A Designer’s Carol: An Early Christmas Story

A Designer’s Carol is my attempt to synthesize the writings of seven design thinkers into a narrative comic strip. I will not be present for a live presentation of tonight’s work with my classmates. In planning, I knew I would need to create a narrative where a fellow student could simply press “play”. I recommend watching the video below next, which will make the rest of this post more coherent.

As it turned out, taking the “live” element out of my presentation played to some of my strengths as a storyteller. I was able to mix audio, perform accents, and enlist my fellow students to help. I had a vision and stuck to it. It also clarified the skills I’ve got a long way to improve, including sketching and digital illustration.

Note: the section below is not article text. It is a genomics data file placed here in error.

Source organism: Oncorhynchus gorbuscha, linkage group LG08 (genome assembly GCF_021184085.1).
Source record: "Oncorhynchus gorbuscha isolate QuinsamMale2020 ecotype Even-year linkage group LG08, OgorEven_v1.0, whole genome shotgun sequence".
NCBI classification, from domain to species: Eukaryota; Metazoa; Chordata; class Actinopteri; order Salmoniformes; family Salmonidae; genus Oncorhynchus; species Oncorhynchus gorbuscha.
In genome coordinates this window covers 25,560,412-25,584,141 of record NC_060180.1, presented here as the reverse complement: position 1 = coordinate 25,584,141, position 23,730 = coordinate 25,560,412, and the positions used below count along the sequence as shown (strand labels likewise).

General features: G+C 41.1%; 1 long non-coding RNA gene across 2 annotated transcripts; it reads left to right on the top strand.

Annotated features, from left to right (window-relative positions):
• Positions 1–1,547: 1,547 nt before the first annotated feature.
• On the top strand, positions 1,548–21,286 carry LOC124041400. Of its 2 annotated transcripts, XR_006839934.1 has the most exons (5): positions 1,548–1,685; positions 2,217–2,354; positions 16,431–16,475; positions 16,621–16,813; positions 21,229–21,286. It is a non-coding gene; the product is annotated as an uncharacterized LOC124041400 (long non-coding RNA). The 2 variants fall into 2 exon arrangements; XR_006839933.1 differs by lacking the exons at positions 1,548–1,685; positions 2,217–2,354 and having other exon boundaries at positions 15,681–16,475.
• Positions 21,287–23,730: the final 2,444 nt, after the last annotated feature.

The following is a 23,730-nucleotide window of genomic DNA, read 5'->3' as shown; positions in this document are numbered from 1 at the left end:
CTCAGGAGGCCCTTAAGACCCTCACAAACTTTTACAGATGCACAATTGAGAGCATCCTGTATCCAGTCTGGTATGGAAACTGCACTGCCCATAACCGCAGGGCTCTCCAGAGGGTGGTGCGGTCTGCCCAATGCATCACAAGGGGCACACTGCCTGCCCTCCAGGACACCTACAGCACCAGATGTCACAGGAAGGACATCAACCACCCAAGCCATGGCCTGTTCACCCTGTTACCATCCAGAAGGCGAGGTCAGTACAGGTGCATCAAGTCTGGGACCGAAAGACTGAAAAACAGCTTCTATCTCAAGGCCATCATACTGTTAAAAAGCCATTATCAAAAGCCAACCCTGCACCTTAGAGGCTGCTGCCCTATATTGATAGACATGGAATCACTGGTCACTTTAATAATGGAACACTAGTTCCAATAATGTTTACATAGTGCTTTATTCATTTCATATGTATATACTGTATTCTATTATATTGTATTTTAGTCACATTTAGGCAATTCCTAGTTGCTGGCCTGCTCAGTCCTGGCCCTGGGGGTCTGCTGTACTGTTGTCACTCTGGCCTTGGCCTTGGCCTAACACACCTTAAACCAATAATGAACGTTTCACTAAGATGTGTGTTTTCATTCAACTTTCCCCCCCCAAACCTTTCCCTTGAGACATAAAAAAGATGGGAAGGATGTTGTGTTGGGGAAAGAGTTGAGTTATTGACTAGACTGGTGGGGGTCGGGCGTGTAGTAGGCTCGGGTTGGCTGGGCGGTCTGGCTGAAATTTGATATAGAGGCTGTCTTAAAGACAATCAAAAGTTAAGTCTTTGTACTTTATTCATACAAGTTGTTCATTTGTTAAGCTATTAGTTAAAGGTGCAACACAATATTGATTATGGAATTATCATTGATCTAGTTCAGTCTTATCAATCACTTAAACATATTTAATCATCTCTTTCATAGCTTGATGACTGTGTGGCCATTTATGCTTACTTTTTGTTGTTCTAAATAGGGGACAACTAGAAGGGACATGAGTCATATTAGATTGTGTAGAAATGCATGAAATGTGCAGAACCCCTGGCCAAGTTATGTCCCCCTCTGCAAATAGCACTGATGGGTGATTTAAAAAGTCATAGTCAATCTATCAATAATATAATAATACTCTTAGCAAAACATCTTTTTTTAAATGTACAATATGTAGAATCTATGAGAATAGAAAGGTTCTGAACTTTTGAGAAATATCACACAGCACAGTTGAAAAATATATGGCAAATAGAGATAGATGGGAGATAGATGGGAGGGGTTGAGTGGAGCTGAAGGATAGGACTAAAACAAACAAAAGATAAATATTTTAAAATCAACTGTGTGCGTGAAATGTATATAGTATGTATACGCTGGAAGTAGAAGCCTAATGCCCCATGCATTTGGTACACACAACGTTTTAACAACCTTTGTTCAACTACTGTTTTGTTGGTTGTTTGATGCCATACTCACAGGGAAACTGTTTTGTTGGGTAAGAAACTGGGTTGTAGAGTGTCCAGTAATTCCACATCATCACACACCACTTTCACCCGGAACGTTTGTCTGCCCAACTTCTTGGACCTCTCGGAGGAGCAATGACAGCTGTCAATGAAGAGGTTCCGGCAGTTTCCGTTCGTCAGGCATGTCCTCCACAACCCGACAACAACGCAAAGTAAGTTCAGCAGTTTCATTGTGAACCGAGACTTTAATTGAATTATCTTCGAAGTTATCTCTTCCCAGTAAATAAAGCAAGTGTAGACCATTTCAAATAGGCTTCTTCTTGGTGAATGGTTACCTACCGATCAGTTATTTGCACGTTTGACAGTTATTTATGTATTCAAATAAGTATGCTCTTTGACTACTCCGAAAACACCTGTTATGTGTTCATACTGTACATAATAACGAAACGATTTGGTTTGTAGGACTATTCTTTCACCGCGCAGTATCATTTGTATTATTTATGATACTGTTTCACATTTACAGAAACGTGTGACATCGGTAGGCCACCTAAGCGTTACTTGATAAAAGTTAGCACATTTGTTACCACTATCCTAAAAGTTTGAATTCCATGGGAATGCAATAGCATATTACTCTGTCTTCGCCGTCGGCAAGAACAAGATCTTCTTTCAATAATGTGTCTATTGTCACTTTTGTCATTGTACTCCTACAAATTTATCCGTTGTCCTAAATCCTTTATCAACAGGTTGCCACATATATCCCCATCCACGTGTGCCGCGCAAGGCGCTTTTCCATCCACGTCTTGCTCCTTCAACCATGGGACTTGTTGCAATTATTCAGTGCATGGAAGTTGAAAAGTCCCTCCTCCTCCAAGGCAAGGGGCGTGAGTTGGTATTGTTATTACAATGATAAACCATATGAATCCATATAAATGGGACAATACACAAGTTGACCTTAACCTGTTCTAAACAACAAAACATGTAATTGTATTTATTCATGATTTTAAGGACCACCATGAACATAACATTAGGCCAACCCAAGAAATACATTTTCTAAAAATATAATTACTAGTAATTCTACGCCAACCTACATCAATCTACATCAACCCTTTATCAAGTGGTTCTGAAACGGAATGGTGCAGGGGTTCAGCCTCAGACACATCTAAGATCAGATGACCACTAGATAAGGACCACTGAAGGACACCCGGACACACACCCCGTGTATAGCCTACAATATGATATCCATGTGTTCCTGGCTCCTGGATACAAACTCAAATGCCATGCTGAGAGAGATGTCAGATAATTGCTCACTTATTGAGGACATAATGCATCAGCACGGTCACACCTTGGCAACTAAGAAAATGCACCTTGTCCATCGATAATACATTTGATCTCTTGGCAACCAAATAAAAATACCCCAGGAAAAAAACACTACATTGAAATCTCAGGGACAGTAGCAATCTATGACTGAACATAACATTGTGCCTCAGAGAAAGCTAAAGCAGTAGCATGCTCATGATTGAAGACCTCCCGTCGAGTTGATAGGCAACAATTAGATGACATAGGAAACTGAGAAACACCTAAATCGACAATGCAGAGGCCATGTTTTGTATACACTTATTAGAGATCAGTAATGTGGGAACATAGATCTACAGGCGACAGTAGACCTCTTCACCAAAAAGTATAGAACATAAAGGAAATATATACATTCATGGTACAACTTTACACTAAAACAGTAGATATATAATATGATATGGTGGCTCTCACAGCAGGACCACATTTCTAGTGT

There’s serendipity to my absence tonight. I’m joining my sister who’s in town for the Austin premiere of Little Women, a feature length film she directed and co-wrote. It is her directorial debut, and she was fortunate to get a substantial distribution deal, which is rare for a small-budget independent film. Yet, as potential audience increases, so do critics, as does pressure. At AC4D, “You Are Not Your Work” is oft-quoted and useful advice, and it applies here.

I had to create a simple narrative in a 1.5 week span and deal with the critique of 15-20 individuals, while my sister has to manage letting go of 2+ years of work, simultaneously traveling to promote the film, all while hearing thousands of critiques of her work, with no ability to change the original creation.

Designers and artists share this conundrum of creating work with passion and empathy, and then being forced to let it go, potentially dealing with disdain from the audience. It’s difficult emotionally. I was reminded during my small assignment how important being a member of a team helps to create a sense of passion and support during the work. And regardless of the outcome, enlisting a  team makes me eager to jump into the next assignment.